Tuesday, December 5, 2017

Combined hormonal and vigabatrin treatment for infantile spasms

O'Callaghan FJ, Edwards SW, Alber FD, Hancock E, Johnson AL, Kennedy CR, Likeman M, Lux AL, Mackay M, Mallick AA, Newton RW, Nolan M, Pressler R, Rating D, Schmitt B, Verity CM, Osborne JP; participating investigators. Safety and effectiveness of hormonal treatment versus hormonal treatment with vigabatrin for infantile spasms (ICISS): a randomised, multicentre, open-label trial. Lancet Neurol. 2017 Jan;16(1):33-42.

Infantile spasms constitutes a severe infantile epilepsy syndrome that is difficult to treat and has a high morbidity. Hormonal therapies or vigabatrin are the most commonly used treatments. We aimed to assess whether combining the treatments would be more effective than hormonal therapy alone.
In this multicentre, open-label randomised trial, 102 hospitals (Australia [three], Germany [11], New Zealand [two], Switzerland [three], and the UK [83]) enrolled infants who had a clinical diagnosis of infantile spasms and a hypsarrhythmic (or similar) EEG no more than 7 days before enrolment. Participants were randomly assigned (1:1) by a secure website to receive hormonal therapy with vigabatrin or hormonal therapy alone. If parents consented, there was an additional randomisation (1:1) of type of hormonal therapy used (prednisolone or tetracosactide depot). Block randomisation was stratified for hormonal treatment and risk of developmental impairment. Parents and clinicians were not masked to therapy, but investigators assessing electro-clinical outcome were masked to treatment allocation. Minimum doses were prednisolone 10 mg four times a day or intramuscular tetracosactide depot 0·5 mg (40 IU) on alternate days with or without vigabatrin 100 mg/kg per day. The primary outcome was cessation of spasms, which was defined as no witnessed spasms on and between day 14 and day 42 from trial entry, as recorded by parents and carers in a seizure diary. Analysis was by intention to treat. The trial is registered with The International Standard Randomised Controlled Trial Number (ISRCTN), number 54363174, and the European Union Drug Regulating Authorities Clinical Trials (EUDRACT), number 2006-000788-27.
Between March 7, 2007, and May 22, 2014, 766 infants were screened and, of those, 377 were randomly assigned to hormonal therapy with vigabatrin (186) or hormonal therapy alone (191). All 377 infants were assessed for the primary outcome. Between days 14 and 42 inclusive no spasms were witnessed in 133 (72%) of 186 patients on hormonal therapy with vigabatrin compared with 108 (57%) of 191 patients on hormonal therapy alone (difference 15·0%, 95% CI 5·1-24·9, p=0·002). Serious adverse reactions necessitating hospitalisation occurred in 33 infants (16 on hormonal therapy alone and 17 on hormonal therapy with vigabatrin). The most common serious adverse reaction was infection occurring in five infants on hormonal therapy alone and four on hormonal therapy with vigabatrin. There were no deaths attributable to treatment.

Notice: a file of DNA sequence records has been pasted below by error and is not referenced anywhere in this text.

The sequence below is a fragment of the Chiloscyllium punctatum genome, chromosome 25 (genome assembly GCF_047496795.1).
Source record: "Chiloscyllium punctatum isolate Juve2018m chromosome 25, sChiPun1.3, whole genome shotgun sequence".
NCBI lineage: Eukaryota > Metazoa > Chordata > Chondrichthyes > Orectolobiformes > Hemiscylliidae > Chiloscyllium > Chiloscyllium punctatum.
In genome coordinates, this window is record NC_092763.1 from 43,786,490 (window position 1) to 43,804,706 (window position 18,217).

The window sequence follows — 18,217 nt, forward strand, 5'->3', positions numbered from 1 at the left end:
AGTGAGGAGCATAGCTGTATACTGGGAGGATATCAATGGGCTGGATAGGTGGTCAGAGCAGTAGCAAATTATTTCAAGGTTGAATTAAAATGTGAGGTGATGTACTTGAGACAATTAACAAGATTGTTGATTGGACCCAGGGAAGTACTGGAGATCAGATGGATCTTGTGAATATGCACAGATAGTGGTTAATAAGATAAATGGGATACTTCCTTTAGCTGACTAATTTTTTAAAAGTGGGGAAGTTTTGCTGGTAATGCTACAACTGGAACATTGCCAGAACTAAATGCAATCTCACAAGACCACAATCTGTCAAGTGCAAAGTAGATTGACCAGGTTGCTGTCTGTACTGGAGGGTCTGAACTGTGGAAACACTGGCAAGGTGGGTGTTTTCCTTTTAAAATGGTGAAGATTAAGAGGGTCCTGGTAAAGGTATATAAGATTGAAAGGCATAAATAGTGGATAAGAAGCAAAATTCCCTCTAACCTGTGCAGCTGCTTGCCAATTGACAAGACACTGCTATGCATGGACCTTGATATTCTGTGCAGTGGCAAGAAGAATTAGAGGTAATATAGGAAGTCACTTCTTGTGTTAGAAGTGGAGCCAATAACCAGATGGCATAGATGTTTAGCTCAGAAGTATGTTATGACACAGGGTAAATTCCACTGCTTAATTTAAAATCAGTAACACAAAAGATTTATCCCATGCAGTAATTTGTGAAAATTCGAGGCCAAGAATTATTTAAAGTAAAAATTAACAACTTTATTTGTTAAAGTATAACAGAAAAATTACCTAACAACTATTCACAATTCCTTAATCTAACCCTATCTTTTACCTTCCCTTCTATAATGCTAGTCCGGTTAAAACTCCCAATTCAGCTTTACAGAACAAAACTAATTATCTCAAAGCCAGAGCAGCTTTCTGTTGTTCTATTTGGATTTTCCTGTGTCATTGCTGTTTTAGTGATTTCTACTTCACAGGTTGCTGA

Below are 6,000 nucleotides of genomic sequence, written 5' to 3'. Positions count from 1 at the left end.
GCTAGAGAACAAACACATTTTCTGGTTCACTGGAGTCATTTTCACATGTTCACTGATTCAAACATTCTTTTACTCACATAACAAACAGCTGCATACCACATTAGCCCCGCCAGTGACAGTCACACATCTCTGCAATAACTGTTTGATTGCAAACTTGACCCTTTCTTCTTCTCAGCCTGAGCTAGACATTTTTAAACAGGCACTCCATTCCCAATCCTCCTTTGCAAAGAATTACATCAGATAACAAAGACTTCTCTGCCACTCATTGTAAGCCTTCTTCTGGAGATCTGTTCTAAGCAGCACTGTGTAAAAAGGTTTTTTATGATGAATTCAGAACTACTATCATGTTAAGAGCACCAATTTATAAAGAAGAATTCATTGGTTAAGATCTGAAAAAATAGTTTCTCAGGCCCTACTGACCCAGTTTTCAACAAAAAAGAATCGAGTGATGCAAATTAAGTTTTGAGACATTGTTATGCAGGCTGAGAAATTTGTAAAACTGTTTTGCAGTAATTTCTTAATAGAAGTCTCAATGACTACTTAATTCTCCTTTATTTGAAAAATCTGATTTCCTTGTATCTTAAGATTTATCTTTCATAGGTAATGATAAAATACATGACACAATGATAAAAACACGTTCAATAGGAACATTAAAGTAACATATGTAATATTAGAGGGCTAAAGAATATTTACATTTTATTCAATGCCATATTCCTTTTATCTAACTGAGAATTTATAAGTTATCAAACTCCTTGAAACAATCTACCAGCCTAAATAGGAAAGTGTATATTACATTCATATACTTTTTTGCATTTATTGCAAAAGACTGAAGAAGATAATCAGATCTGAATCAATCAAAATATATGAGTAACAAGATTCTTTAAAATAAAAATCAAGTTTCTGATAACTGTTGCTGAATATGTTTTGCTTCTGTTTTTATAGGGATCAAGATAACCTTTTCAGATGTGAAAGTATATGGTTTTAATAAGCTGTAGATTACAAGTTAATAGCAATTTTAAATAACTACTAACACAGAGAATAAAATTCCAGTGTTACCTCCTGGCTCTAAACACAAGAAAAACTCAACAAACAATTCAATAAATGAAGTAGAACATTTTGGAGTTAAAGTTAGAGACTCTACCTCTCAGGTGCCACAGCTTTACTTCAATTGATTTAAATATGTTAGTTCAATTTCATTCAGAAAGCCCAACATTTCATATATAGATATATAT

Hormonal therapy with vigabatrin is significantly more effective at stopping infantile spasms than hormonal therapy alone. The 4 week period of spasm cessation required to achieve a primary clinical response to treatment suggests that the effect seen might be sustained, but this needs to be confirmed at the 18 month follow-up.

Knupp KG. Hormonal therapy with vigabatrin is superior to hormonal therapy lone in infantile spasms. J Pediatr. 2017 May;184:237-238.

Commentary Improving outcomes for rare diseases requires multicenter collaboration. This large randomized trial demonstrates that with time and collaboration (102 hospitals), improvement in treatment of IS can occur. Prior research from this group was not able to determine a difference between oral steroids and adrenocorticotropic hormone (ACTH).  There is no consensus on which hormone treatment is most effective  and clinical care guidelines allow for the use of both.   Side stepping this issue by allowing family choice in hormone treatment, this team identified a more effective approach to treatment using aggressive combination therapy. Moreover, this is the first study to demonstrate that time to treatment is related to response to treatment. The more quickly treatment was initiated, the better the response. Clinically, this has implications for the urgency of treating IS quickly and more aggressively, perhaps more so in children without clear abnormalities prior to onset of the seizures. This study did not address the almost centuries-old debate in IS treatment: which hormone to use – oral steroids or ACTH. But there is some indication that ACTH may be more effective in those that were randomized to type of hormone treatment.

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